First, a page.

“I have Lyme disease,” writes this week’s viewer. “Is there anything I can do to treat it naturally?”
Lyme disease, the most common American tick-borne infectious disease, often goes undiagnosed or becomes misdiagnosed. That becomes a real problem when you consider that in America, up to 300,000 new cases a year of Lyme disease diagnoses have been reported by the Centers for Disease Control and Prevention (CDC), an increase of up to 10 times what researchers previously believed.
Lyme disease, or borreliosis, is caused by the bacterium Borrelia burgdorferi, which can proliferate to every area in your body. An infected blacklegged deer tick transmits the virus to humans through a bite.
Unfortunately, Borrelia burgdorferi has the ability to proliferate within every area of your body, hiding from and suppressing your natural immune system. Lyme infections literally hijack your immune system like AIDS.
Lyme is one of the most challenging, difficult situations in my practice because it mimics other illnesses such as the flu, manifesting as diverse symptoms like headaches, muscle aches, stomach ulcers, constipation, and joint pain. That makes diagnosing and treating Lyme very difficult.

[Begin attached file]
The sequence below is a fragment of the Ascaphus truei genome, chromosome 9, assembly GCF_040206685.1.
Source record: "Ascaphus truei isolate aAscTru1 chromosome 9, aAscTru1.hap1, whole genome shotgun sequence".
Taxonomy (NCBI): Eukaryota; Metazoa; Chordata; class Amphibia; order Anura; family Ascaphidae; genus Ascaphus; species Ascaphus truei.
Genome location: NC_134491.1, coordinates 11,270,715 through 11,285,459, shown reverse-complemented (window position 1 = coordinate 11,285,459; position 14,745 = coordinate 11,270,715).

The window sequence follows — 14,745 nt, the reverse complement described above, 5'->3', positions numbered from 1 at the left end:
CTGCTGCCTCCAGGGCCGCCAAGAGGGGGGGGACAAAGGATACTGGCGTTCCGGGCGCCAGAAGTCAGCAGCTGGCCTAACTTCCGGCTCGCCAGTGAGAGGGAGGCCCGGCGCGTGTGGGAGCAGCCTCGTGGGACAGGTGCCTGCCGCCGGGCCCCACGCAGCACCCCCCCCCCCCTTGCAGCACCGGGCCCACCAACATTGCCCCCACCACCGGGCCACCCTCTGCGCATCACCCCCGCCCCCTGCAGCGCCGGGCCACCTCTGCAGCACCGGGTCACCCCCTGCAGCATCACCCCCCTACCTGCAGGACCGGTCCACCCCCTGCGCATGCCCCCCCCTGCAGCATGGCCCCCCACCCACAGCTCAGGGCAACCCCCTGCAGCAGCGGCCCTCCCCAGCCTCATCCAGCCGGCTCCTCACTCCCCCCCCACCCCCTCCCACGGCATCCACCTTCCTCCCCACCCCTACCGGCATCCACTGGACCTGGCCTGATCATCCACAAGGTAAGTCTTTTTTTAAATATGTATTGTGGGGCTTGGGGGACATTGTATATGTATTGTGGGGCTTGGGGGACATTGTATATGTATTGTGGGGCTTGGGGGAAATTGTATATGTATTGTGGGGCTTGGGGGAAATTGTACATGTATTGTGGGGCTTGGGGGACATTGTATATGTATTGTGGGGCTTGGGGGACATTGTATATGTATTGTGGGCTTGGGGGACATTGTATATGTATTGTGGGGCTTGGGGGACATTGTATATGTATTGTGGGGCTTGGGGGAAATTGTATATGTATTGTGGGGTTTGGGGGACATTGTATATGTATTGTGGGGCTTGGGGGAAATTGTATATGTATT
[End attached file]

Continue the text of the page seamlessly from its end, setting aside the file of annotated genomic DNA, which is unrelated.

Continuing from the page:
A weakened immune system paired with suboptimal cellular function and protection, chronic bacterial infections, and exposure to environmental toxins, like molds and parasites, can make things much worse for those who suffer from chronic Lyme.
Some of my patients who are diagnosed with Lyme have struggled for years with undiagnosed symptoms that conventional doctors overlooked.
My own dentist had a chronic inflammatory problem that no one could figure out. After copious sleuthing, it turns out he had a tick-borne infection. Just as bad, my patients have been misdiagnosed. Dr. Dietrich Klinghardt believes conventional doctors misdiagnose many cases of Lyme as fibromyalgia.
Left unchecked, Lyme symptoms worsen, creating a long-running inflammatory response and autoimmune illness. Early treatment can be successful but many go undiagnosed for years.
Although I believe antibiotics become necessary for treating Lyme, many conventional doctors stop there. But to truly recover from Lyme disease, you want to work with a practitioner who takes a whole-system approach rather than simply believing a few courses of antibiotics will make things better.
If you suspect Lyme, the first step is to complete the Horowitz Lyme-MSIDS Questionnaire. This will help you pinpoint many Lyme-related symptoms and their severity.
If you believe you have Lyme, please visit your doctor to confirm your suspicion. Needless to say, the sooner you address these conditions and begin treatment, the more effectively you will recover.
The most popular conventional way to test for Lyme disease is a combination of the Western blot and ELISA test, which measure specific antibodies in the blood.